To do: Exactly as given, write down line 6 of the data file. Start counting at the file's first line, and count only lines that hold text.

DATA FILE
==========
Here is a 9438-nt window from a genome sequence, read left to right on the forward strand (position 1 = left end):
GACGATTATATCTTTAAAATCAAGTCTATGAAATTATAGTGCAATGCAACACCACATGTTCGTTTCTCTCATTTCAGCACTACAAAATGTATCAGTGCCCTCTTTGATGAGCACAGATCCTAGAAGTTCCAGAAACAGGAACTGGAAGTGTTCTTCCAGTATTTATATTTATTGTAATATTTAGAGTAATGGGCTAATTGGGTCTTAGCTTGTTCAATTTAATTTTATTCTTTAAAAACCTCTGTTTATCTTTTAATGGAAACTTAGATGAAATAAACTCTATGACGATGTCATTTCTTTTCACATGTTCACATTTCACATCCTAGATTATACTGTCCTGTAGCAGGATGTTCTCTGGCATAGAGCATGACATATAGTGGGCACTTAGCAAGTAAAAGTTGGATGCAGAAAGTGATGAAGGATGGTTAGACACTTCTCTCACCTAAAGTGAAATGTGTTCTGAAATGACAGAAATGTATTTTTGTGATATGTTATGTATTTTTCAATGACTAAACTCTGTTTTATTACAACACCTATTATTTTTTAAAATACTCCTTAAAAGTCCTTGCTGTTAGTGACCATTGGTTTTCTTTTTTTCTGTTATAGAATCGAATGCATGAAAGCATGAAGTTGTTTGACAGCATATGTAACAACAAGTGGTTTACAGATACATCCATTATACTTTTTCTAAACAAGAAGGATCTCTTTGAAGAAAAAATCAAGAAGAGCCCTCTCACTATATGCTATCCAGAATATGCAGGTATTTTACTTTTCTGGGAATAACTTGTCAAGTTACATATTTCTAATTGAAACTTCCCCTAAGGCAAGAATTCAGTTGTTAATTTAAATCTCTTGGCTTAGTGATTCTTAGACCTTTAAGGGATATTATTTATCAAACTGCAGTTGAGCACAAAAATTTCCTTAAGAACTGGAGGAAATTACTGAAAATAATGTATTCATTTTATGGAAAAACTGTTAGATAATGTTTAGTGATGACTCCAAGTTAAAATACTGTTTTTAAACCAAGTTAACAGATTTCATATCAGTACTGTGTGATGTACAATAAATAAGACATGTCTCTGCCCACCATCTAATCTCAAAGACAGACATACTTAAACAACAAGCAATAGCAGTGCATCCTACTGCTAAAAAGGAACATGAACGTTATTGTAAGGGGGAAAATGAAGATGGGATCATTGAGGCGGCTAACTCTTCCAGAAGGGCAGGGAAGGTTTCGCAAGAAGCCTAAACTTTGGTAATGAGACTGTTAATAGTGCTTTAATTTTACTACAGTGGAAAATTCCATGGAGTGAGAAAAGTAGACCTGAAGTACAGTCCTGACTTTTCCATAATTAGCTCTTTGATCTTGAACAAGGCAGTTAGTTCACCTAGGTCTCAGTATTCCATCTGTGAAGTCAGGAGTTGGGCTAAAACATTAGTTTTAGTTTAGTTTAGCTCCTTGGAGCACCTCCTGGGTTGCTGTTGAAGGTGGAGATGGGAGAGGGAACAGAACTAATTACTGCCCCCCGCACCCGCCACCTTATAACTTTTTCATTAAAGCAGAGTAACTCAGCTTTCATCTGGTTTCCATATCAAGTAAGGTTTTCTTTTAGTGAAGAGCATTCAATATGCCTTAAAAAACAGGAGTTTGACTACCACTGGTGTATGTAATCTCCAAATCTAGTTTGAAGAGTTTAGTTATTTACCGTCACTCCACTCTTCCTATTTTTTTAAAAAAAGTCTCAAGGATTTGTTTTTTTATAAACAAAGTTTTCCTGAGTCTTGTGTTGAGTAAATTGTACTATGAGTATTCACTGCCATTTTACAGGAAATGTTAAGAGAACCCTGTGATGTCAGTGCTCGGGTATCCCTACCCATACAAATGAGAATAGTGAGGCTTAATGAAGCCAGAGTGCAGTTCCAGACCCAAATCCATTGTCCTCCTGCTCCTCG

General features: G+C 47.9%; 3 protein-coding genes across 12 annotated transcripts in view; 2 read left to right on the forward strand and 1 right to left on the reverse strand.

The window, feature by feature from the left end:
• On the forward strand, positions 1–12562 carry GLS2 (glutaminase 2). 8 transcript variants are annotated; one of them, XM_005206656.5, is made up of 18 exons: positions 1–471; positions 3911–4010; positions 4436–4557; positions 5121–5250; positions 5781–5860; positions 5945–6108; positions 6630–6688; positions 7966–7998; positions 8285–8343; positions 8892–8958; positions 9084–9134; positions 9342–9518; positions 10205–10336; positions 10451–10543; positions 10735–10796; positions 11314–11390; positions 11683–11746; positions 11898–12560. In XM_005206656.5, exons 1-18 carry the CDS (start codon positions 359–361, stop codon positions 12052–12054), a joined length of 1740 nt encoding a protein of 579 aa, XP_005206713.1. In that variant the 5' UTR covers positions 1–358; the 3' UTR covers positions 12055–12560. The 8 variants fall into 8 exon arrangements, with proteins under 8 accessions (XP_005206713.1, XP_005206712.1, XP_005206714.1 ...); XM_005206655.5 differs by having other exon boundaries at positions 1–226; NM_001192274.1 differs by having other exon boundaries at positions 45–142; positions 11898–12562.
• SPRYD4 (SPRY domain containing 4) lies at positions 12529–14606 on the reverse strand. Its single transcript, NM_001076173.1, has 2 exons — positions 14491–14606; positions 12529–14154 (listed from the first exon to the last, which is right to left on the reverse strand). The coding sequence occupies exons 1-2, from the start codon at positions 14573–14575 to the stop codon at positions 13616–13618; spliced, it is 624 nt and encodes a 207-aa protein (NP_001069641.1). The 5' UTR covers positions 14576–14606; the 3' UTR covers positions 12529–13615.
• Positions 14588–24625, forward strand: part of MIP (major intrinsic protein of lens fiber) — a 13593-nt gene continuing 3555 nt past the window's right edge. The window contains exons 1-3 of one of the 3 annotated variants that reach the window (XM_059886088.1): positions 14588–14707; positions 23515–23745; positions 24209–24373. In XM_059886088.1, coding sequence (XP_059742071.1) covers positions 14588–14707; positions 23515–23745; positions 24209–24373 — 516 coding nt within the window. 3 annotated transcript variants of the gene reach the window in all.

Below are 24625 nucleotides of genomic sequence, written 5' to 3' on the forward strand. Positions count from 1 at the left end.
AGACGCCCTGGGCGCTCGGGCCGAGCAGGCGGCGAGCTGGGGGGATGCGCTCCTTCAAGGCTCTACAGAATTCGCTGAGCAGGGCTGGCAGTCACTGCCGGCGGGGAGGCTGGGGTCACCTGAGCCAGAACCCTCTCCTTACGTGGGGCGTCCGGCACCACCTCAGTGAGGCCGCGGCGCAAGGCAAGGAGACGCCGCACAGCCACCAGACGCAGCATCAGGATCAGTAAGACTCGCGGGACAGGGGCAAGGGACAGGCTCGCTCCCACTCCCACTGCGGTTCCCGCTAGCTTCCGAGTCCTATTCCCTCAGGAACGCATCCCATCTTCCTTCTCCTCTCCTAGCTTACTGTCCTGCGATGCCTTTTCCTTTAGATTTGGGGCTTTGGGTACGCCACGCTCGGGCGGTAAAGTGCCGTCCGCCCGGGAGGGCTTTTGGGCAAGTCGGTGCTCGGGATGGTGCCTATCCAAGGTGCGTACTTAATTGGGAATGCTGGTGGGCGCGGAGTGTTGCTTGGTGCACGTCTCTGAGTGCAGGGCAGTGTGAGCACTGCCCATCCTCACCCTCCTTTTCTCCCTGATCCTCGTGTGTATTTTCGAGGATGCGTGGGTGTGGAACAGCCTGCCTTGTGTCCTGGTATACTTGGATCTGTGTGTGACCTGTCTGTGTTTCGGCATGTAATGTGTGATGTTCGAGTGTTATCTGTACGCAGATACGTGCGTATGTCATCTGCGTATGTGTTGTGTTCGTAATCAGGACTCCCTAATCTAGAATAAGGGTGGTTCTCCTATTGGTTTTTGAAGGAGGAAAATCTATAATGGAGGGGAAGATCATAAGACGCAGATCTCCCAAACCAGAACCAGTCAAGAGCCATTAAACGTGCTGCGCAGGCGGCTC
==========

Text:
• SPRYD4 (SPRY domain containing 4) lies at positions 12529–14606 on the reverse strand. Its single transcript, NM_001076173.1, has 2 exons — positions 14491–14606; positions 12529–14154 (listed from the first exon to the last, which is right to left on the reverse strand). The coding sequence occupies exons 1-2, from the start codon at positions 14573–14575 to the stop codon at positions 13616–13618; spliced, it is 624 nt and encodes a 207-aa protein (NP_001069641.1). The 5' UTR covers positions 14576–14606; the 3' UTR covers positions 12529–13615.